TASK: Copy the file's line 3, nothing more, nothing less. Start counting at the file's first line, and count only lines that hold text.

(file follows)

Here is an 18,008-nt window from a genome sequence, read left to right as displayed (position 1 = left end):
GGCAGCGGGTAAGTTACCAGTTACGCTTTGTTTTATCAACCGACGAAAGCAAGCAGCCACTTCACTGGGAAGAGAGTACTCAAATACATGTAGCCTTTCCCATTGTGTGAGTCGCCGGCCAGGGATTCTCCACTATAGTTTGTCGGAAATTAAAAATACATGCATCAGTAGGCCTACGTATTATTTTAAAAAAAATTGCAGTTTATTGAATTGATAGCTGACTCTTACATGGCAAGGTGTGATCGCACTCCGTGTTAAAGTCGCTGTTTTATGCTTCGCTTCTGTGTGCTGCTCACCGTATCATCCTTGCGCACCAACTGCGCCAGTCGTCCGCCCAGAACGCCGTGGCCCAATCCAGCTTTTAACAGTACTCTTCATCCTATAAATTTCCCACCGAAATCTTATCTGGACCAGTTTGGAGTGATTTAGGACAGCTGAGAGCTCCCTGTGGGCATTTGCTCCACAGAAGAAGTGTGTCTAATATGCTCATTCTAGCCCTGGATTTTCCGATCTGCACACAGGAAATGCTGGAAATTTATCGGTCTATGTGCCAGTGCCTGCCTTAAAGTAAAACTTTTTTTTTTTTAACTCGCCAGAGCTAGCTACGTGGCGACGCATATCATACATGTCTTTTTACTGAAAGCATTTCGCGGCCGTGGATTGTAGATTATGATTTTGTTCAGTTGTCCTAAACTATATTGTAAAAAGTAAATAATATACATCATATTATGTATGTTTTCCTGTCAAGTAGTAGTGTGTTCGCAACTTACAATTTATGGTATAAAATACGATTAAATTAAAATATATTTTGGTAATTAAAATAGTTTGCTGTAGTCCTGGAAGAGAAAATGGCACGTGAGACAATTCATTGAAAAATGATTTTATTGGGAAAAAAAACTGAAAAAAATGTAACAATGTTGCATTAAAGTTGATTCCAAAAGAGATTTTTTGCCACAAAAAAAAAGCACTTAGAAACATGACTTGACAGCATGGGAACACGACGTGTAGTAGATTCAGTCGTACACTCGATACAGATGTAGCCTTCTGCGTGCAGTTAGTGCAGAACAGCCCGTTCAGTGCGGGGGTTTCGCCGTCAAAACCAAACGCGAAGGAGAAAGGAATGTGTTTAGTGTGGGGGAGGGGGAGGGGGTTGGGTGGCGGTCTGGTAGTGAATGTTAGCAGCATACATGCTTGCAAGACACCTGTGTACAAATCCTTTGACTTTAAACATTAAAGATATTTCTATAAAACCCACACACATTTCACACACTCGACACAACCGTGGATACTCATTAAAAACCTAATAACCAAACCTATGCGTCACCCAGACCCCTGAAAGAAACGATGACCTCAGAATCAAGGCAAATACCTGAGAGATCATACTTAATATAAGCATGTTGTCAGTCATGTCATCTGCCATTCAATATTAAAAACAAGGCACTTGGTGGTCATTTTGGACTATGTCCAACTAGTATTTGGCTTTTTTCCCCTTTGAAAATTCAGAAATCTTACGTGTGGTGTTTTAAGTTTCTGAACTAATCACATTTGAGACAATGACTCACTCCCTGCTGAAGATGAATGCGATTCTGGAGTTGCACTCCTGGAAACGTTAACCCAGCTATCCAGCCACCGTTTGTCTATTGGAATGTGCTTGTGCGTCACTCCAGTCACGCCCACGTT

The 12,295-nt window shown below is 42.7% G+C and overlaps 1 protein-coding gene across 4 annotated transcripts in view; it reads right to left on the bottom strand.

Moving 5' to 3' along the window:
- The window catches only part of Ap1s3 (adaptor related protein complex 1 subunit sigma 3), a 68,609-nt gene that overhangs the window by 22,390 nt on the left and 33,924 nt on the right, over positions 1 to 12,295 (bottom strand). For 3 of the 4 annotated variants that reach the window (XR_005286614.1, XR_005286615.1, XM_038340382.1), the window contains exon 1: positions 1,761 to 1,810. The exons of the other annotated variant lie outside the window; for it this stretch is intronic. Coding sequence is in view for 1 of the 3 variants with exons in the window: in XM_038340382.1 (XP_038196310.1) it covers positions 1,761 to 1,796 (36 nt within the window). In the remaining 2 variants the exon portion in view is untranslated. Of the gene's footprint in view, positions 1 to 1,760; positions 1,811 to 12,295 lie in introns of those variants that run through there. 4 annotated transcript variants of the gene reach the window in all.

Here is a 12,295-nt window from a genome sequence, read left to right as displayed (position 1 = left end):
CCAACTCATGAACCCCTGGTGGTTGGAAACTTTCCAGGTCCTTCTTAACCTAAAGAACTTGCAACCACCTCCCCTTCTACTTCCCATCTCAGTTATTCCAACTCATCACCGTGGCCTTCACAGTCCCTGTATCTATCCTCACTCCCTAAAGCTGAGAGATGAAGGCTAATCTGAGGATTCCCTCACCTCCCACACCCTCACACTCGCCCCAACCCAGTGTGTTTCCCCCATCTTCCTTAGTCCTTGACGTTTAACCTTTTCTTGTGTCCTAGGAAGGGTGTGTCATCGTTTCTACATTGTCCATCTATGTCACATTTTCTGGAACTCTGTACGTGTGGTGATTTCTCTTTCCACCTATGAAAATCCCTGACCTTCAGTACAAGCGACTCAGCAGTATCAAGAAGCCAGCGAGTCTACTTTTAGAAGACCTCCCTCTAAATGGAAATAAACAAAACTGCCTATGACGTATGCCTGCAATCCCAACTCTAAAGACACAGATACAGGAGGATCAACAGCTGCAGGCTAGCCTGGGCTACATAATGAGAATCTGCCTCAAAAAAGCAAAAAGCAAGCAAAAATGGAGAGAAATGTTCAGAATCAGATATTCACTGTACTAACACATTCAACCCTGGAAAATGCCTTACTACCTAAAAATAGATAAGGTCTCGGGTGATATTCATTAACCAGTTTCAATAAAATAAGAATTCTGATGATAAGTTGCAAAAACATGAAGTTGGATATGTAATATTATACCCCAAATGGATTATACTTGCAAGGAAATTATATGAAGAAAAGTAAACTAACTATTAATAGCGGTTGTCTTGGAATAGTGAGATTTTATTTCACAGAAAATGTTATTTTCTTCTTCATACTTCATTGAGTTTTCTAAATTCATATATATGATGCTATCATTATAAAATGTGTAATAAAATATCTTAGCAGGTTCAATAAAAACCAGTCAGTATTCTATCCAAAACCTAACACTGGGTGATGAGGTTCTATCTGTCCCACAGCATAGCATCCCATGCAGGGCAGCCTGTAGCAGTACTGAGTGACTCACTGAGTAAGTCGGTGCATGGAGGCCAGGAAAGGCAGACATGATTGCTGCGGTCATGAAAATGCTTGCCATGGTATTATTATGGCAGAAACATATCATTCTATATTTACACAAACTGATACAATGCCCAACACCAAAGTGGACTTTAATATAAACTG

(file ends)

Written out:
The 12,295-nt window shown below is 42.7% G+C and overlaps 1 protein-coding gene across 4 annotated transcripts in view; it reads right to left on the bottom strand.